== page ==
Most would not describe themselves that way, as fascinating, but I have found they intrigue me.
When I ask someone for an interview it might be triggered by a press release, corporate news or a pending retirement – it varies widely. Or maybe I just met them and find them interesting.
If I’m curious, if I’m nosy, if they intrigue me, I am certain our readers will find them interesting too.
As I look back on the growing list of those I’ve interviewed – I scroll through and remember every one of those meetings. Over coffees, lunches, on park benches, in board rooms, face-to-face, on a shoe-shine stand (where else would you interview a shoe-shiner?), in kitchens, in cars, living rooms and libraries, street corners and bars.
This weekend of thanksgiving I have been reflecting on several things – around gratitude, about this milestone of 100 interviews (2nd anniversary of this interview feature has arrived) – and want to pay thanks to several people who have helped make this feature move from a ‘let's try that’ experiment to a valued and popular feature. What began as a value-add feature for our sponsorship program has become a weekly ritual I relish.
Obviously, thanking those who have given me their time – opened their vests and allowed me to peer inside – I am profoundly grateful.
Seriously, there has been no greater fun in this writer’s recent experience that can equal the experience of observing people answering questions. Face-to-face with people I know a little about, or a lot, or nothing – has proven incredibly educational for me. Not that I hope to learn anyone’s profession, craft or business-niche, but I have learned valuable lessons in what drives people. I find how they were formed – from childhood, from early career experiences and fork-in-road choices they’ve made as instructive. To me.
I have some high-lites low-lites, favourites and disappointments. Most interviews I’ve done are published here. Very few in the trash-can. Most were full-on open and frank discussions. Some included ‘please don’t print that’ moments. Three of that 100 revealed they own a Maserati – but didn’t want me to tell anyone … so, as you can see, I haven’t.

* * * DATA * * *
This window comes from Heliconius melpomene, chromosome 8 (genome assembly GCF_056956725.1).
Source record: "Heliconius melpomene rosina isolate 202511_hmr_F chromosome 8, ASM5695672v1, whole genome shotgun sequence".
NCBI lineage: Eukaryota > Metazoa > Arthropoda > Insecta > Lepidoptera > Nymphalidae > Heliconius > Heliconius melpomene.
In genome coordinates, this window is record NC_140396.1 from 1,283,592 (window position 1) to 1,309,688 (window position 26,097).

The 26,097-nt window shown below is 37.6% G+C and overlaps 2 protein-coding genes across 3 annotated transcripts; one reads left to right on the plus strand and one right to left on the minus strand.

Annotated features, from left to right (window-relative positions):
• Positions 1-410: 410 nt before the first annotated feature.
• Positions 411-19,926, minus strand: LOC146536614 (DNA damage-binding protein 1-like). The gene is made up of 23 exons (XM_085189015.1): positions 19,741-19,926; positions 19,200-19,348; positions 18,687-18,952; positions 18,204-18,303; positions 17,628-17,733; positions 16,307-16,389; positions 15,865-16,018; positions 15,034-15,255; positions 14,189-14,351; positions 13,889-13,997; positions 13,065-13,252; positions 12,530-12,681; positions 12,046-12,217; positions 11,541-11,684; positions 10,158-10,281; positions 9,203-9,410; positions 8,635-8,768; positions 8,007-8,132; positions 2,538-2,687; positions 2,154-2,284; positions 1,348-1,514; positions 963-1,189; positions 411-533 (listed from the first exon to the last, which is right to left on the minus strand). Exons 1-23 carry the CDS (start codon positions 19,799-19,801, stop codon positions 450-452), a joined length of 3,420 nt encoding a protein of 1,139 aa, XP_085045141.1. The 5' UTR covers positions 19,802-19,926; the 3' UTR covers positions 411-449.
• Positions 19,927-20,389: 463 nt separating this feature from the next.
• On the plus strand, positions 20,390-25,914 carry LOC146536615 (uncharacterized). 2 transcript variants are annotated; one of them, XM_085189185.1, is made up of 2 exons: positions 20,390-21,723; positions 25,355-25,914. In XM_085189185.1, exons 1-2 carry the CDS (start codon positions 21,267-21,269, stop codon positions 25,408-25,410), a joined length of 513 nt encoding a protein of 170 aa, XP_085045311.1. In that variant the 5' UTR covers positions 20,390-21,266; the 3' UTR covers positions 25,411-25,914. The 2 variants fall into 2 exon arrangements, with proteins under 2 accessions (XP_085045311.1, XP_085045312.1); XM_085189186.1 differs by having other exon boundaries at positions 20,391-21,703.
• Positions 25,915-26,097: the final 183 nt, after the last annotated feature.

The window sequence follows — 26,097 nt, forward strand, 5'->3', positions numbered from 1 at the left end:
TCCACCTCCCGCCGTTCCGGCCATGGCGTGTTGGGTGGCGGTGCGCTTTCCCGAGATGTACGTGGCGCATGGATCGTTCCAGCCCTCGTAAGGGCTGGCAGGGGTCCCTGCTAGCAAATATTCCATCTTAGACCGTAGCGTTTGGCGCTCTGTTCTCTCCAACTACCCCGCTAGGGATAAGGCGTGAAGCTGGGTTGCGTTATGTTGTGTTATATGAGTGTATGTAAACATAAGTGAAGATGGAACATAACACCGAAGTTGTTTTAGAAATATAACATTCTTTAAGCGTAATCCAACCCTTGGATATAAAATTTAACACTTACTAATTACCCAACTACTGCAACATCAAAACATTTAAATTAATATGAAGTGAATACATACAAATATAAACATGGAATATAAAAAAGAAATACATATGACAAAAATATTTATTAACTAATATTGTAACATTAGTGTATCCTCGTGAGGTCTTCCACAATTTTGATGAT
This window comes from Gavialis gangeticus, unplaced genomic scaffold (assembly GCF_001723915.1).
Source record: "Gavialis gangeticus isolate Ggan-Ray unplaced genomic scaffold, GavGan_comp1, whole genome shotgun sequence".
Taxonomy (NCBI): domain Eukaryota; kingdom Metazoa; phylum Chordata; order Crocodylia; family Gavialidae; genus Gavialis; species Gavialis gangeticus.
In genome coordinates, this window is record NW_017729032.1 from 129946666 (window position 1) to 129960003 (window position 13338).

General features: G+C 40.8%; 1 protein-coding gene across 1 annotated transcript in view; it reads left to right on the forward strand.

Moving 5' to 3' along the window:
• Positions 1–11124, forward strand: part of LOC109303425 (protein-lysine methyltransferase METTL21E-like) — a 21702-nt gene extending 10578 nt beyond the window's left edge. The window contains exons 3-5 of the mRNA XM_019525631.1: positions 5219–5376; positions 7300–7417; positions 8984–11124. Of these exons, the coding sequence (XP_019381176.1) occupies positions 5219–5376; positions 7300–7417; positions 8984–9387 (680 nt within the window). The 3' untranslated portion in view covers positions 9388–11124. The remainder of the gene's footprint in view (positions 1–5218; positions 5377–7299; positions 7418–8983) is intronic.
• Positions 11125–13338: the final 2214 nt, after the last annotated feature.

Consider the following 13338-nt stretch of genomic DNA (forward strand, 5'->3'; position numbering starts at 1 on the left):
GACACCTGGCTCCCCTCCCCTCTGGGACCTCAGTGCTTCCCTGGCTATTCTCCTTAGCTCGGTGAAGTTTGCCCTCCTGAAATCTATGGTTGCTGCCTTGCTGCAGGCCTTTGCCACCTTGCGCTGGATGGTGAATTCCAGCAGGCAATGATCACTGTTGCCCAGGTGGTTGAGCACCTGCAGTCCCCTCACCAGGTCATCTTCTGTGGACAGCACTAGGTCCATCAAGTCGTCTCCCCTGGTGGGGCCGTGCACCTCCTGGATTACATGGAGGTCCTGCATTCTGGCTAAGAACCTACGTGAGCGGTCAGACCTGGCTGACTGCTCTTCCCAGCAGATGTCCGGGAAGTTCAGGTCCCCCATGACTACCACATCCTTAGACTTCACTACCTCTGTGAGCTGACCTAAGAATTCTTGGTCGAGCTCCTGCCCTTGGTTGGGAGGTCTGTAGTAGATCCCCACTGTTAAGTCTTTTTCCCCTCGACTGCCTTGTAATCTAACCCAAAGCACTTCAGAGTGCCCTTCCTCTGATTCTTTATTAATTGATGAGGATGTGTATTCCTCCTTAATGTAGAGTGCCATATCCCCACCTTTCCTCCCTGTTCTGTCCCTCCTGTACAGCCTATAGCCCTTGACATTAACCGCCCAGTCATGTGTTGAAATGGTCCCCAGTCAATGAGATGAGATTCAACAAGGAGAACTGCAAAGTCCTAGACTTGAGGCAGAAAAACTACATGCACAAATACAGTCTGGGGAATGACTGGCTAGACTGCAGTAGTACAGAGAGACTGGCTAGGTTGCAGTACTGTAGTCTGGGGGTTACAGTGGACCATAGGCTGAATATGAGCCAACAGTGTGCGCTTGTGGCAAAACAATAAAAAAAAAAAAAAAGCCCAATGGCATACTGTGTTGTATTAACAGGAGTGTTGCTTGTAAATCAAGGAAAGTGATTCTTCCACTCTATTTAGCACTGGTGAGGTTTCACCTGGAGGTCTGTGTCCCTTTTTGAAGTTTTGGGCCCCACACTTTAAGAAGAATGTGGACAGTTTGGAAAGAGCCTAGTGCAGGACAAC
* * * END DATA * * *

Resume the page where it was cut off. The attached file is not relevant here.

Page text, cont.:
Some were meetings I’ll treasure, some are incredible stories to tell.
I’ve gotten better, I think, since those first few two years ago. Some of the questions I ask are routine – because I am interested in asking them. Because I believe readers want to know too. Better questions are evolving, I think, and with them come better opportunities for interviewees to reveal more.
Fascination with achievement, its cause. Fascination with what people do, and why they do it. That makes this work.
And, thanks to those who read these interviews, it is working.
To those whose interviewing techniques I’ve admired and been a fan of – big hat-tips in salute to them for teaching so much, for allowing me to be a pretender to their skills. I’ve borrowed from them, not to emulate any of them, but to baldly (easy for me) rip them off.
There is no cure for the common question.
What’s next …?
Laughter, tears, snappy retorts and deep reflection.
Not me, but those I interview.
Someone I’ve been chasing lately for an interview said he was happy to talk about his company and his work but ‘none of that personal stuff!’
I’m working on him and hope to have his interview appear on these pages soon. What is it then that contributes to the good interview? What makes ordinary people shine, and extraordinarily private people let down their guard? What makes some of these grown men (and women) cry?
Most of the people I’ve interviewed are not celebrities, not accustomed to strutting the public state – while some are quite well schooled at that.
I have found people I interview profoundly humble, kind and worth every minute I spent with them. They may not have been changed or affected by that meeting, but I have been. Every time.
What causes people to reveal so much – at all, let alone to me?
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